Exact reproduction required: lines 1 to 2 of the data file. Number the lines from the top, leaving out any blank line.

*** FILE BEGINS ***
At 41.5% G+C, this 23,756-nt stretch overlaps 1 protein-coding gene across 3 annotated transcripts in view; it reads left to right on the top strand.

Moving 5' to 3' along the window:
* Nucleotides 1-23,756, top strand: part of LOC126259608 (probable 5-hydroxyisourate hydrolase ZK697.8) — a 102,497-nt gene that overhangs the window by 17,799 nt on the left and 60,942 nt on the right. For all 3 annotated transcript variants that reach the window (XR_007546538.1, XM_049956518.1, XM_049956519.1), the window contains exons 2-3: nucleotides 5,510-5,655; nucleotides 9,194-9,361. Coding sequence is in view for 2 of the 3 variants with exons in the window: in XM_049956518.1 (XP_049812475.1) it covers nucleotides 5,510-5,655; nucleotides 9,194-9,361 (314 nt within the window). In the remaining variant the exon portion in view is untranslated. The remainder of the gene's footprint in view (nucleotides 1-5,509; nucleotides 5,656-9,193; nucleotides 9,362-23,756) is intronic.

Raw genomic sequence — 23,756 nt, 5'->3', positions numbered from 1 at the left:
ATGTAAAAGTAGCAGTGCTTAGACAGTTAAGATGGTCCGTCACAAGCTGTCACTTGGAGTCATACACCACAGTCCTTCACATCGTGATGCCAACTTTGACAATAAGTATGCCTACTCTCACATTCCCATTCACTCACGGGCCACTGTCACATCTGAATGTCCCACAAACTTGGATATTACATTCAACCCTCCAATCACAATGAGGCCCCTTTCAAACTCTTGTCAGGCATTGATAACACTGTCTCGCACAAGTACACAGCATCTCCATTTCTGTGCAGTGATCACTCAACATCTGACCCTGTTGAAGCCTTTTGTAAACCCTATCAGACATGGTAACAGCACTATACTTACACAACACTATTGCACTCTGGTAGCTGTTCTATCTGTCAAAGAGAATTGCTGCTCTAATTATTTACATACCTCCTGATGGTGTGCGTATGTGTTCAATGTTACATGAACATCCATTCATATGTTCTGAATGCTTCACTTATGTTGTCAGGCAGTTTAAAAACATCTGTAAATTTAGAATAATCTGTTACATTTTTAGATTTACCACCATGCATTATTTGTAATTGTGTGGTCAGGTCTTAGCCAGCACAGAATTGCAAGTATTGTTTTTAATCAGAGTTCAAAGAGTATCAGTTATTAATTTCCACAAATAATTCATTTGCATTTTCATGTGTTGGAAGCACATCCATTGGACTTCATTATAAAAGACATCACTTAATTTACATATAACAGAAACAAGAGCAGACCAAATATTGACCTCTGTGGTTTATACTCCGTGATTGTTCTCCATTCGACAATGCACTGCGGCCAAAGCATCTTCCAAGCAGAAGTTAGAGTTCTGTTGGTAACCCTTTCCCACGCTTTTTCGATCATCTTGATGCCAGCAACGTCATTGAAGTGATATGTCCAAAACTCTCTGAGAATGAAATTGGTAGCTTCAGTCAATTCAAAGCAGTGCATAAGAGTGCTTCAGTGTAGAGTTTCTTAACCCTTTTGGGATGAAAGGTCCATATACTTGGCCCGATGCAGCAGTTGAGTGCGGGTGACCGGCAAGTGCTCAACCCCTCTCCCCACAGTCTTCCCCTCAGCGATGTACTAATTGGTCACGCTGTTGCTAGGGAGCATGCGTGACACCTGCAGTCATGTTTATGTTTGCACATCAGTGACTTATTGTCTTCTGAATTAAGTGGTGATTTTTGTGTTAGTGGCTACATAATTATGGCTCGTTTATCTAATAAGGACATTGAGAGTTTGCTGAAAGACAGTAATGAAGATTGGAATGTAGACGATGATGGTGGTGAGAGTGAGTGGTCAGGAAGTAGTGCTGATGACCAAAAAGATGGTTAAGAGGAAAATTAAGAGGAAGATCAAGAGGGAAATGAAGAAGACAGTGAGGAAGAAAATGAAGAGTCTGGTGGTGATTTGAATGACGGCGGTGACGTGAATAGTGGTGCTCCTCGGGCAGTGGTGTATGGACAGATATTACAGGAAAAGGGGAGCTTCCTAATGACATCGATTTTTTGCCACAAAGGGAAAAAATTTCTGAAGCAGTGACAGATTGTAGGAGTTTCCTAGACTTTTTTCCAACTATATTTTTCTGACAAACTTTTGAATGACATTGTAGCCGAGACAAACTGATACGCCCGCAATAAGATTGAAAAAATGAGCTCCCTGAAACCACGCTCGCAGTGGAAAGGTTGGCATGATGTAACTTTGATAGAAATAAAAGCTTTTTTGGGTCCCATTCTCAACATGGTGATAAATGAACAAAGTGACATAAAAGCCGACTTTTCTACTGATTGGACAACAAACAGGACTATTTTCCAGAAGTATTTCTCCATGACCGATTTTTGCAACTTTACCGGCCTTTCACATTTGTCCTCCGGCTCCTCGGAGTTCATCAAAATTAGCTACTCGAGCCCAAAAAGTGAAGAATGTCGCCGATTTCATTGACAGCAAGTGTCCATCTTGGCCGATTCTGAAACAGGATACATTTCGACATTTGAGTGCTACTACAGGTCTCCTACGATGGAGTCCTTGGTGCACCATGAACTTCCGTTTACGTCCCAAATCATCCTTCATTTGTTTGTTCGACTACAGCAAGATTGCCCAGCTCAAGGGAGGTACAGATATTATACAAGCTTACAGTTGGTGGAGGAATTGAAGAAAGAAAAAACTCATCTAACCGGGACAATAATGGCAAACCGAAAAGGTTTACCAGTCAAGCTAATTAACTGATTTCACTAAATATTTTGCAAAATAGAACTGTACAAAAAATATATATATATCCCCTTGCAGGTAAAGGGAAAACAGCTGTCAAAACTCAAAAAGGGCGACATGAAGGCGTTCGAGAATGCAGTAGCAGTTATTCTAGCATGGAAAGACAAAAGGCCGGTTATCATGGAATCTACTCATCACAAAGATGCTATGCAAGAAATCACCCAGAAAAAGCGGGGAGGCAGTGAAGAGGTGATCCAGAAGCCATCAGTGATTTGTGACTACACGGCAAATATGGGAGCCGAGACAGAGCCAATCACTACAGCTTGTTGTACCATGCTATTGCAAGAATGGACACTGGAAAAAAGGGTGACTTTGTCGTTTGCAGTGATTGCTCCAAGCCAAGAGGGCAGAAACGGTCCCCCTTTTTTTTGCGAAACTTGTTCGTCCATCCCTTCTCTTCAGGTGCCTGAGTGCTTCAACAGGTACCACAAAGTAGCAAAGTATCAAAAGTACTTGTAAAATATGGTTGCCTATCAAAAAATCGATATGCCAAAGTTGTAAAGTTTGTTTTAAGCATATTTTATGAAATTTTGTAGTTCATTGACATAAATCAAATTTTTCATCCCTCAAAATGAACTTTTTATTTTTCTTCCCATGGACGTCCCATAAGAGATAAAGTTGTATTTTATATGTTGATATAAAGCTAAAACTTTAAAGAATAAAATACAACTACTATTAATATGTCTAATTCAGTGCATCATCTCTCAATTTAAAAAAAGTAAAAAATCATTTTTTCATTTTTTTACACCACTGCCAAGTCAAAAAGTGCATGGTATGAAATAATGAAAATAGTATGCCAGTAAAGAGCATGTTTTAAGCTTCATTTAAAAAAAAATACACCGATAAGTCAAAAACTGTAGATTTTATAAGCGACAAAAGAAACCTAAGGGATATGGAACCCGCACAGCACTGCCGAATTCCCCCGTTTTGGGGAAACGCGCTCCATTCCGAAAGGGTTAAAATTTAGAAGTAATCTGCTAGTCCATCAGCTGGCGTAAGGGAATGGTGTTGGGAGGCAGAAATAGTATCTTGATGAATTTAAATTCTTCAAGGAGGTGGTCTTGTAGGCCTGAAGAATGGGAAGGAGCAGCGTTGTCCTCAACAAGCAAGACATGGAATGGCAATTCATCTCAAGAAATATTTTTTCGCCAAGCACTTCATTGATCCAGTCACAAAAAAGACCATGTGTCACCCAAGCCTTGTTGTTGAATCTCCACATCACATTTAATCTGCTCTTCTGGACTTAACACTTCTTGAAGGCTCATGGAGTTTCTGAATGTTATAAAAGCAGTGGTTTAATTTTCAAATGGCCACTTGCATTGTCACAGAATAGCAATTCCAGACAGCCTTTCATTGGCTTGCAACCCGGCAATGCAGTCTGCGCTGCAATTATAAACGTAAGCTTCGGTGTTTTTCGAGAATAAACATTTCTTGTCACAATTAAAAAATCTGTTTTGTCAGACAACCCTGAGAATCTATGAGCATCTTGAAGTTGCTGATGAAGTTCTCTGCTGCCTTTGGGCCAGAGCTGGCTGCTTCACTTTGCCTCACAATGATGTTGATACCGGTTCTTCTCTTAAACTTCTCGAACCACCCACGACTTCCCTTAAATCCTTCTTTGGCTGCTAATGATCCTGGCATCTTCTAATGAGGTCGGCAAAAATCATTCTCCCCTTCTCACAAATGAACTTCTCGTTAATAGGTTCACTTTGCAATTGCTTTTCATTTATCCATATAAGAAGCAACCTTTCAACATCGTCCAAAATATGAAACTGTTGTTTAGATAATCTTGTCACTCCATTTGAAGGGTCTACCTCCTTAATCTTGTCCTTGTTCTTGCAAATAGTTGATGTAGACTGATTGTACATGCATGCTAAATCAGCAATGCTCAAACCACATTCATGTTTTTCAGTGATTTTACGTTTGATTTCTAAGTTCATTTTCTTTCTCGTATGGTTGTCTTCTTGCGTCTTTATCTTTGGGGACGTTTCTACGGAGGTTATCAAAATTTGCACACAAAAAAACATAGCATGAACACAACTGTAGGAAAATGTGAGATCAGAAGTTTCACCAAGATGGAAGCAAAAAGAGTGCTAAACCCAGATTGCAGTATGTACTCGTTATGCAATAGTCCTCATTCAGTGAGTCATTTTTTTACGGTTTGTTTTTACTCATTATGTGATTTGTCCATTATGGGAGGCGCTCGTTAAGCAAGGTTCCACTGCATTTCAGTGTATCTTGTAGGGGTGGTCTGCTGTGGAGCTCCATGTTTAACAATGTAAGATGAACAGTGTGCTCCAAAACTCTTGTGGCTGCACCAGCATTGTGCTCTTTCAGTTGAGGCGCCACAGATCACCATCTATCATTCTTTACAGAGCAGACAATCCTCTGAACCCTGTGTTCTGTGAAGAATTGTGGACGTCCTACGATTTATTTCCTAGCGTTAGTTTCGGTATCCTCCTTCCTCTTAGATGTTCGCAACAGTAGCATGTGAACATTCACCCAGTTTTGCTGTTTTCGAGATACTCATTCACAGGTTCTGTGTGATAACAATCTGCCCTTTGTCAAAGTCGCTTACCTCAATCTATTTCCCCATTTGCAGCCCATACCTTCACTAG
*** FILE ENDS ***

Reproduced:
At 41.5% G+C, this 23,756-nt stretch overlaps 1 protein-coding gene across 3 annotated transcripts in view; it reads left to right on the top strand.

Moving 5' to 3' along the window: